Fidelity is Killing Narrative

I have a problem with developer-driven narrative in video games, namely that I think it has no fucking place in them. But that’s a pretty strong statement, so let me clarify.

There’s an inherent tension between game play and developer-driven narrative. Video games are defined as a medium by interaction, and any developer that wants to tell you a story is going to have to take control from you at some point. Developer-driven narrative limits choice, by nature.

The thing is, though, I’ve often had to concede that there are some fantastic narrative-driven games out there: Legend of Zelda: Ocarina of Time, Planescape: Torment, Portal. The question arises: how can these games make narrative work, while most (and I’m talking the vast majority here) fail so utterly, so miserably, that they actually flip the scales and become hilarious and endearing in their own weird way?

Watching Will Wright talk about abstraction in video games set off some light bulbs. He talks about how the mind is constantly filling in gaps of information to give us a more complete picture of our surroundings. And while video games are very good at showing us some things (player input-to-consequential output, for example), they’re terrible at showing us other things, like emotions, moral gravity or consequences that aren’t directly related to player interaction. The thing thing that unites all of the aforementioned games, as well as pretty much every game with compelling narrative that I can think of, is that they’re all abstract in some way, sometimes to a great degree.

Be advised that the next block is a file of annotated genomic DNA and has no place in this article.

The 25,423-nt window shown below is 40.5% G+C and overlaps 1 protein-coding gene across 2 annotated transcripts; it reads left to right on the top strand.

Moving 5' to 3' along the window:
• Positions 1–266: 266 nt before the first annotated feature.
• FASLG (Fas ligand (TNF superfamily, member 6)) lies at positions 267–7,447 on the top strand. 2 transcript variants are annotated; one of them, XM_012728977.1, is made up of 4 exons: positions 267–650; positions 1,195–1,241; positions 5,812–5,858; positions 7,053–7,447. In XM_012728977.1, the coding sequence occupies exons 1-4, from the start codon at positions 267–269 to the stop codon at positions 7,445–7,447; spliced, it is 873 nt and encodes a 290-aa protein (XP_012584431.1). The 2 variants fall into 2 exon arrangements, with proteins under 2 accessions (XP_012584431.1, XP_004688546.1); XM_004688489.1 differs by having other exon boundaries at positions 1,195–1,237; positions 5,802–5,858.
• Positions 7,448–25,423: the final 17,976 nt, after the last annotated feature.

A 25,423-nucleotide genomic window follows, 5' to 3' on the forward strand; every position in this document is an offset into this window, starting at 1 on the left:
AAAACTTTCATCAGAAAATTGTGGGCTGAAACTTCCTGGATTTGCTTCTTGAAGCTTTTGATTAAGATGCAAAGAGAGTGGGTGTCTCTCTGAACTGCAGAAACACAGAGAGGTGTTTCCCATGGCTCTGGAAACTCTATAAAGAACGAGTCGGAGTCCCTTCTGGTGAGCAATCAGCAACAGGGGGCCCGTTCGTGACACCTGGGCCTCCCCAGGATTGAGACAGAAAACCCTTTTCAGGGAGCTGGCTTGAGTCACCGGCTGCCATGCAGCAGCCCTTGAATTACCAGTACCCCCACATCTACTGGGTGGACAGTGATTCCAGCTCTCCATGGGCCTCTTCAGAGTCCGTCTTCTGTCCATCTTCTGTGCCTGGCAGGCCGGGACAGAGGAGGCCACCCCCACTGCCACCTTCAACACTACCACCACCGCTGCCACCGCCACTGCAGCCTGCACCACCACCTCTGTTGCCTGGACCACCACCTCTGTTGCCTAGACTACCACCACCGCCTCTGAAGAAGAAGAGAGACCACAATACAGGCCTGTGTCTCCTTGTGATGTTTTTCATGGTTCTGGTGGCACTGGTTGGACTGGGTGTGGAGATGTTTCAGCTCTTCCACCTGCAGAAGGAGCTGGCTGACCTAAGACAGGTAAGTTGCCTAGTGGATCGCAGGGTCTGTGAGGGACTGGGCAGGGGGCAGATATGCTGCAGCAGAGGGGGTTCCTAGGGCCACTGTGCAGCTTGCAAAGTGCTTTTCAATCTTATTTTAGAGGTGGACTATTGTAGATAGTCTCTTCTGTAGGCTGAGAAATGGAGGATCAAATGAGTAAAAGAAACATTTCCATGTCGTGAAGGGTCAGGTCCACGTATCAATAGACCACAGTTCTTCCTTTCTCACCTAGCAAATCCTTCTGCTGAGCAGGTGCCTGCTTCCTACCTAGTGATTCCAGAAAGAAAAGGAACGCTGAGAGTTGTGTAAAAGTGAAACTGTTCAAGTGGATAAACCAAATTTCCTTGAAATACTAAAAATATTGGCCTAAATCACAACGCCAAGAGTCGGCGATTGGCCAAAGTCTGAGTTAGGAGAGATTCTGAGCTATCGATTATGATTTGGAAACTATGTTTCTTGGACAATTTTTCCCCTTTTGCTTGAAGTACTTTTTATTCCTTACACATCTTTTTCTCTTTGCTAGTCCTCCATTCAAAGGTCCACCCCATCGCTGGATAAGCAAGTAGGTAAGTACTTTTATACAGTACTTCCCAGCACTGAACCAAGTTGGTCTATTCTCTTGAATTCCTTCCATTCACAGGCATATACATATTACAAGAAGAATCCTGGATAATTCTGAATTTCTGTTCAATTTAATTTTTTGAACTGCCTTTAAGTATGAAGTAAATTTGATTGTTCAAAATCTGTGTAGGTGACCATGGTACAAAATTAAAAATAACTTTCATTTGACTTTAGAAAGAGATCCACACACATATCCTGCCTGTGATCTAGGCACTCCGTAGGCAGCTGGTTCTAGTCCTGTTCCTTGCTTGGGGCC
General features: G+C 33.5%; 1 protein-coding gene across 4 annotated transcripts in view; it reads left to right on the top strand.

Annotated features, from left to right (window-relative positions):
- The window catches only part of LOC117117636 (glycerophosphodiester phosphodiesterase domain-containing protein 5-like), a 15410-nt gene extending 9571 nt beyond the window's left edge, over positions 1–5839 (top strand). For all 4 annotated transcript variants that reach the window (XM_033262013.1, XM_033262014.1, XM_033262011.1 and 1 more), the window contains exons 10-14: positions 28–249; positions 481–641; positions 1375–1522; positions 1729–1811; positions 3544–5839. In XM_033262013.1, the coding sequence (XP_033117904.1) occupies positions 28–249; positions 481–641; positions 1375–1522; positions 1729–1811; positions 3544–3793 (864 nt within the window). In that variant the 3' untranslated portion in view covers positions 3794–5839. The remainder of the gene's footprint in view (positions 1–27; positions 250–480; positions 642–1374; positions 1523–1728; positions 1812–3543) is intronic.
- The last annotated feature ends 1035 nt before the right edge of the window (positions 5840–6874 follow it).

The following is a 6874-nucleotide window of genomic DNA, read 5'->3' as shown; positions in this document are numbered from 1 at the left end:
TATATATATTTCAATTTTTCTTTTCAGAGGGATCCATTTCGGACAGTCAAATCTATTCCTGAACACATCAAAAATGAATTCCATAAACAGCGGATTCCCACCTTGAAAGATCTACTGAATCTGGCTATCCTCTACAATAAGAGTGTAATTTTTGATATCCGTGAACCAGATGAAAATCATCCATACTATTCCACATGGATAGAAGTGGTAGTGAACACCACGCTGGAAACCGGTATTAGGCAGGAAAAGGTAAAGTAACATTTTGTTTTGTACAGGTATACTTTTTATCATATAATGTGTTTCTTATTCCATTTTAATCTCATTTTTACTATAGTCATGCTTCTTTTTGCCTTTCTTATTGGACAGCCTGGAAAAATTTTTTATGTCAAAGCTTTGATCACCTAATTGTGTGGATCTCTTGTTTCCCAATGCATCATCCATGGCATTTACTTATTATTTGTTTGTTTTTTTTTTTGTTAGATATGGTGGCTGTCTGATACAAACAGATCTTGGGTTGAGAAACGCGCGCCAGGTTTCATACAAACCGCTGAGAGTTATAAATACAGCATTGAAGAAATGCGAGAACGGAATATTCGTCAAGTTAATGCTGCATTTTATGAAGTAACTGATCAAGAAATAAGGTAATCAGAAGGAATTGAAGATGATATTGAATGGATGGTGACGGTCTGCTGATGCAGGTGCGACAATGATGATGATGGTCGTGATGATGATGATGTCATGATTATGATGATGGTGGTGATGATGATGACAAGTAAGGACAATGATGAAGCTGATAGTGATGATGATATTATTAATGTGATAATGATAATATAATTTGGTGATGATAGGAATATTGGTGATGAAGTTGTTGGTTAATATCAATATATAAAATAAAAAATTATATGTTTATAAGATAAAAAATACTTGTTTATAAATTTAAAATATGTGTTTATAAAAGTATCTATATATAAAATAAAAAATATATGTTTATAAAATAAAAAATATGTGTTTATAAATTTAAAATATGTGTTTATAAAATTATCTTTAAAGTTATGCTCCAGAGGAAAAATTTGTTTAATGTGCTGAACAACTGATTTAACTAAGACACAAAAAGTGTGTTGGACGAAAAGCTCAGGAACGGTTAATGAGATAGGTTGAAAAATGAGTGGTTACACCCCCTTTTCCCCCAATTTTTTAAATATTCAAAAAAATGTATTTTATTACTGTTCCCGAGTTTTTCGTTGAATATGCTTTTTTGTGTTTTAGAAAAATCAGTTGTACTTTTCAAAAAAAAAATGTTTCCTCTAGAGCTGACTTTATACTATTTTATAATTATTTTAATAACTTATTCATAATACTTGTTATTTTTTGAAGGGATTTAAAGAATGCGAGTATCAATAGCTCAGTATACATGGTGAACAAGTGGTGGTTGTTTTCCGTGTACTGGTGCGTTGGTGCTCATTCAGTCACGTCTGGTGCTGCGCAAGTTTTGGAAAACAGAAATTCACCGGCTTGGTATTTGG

The nature of this abstraction differs from game to game, though I think of a lot of it comes down to creative workarounds to technical limitations. This is why so many games with successful narratives are older; In trying to deliver a story, the game is in some ways very primitive, and lets the mind fill in its own emotional reactions to what’s happening, instead of ham-handedly showing you some awful mo-cap while dead-eyed characters wave their mitten-like hands around on screen in an attempt to TELL you how to feel.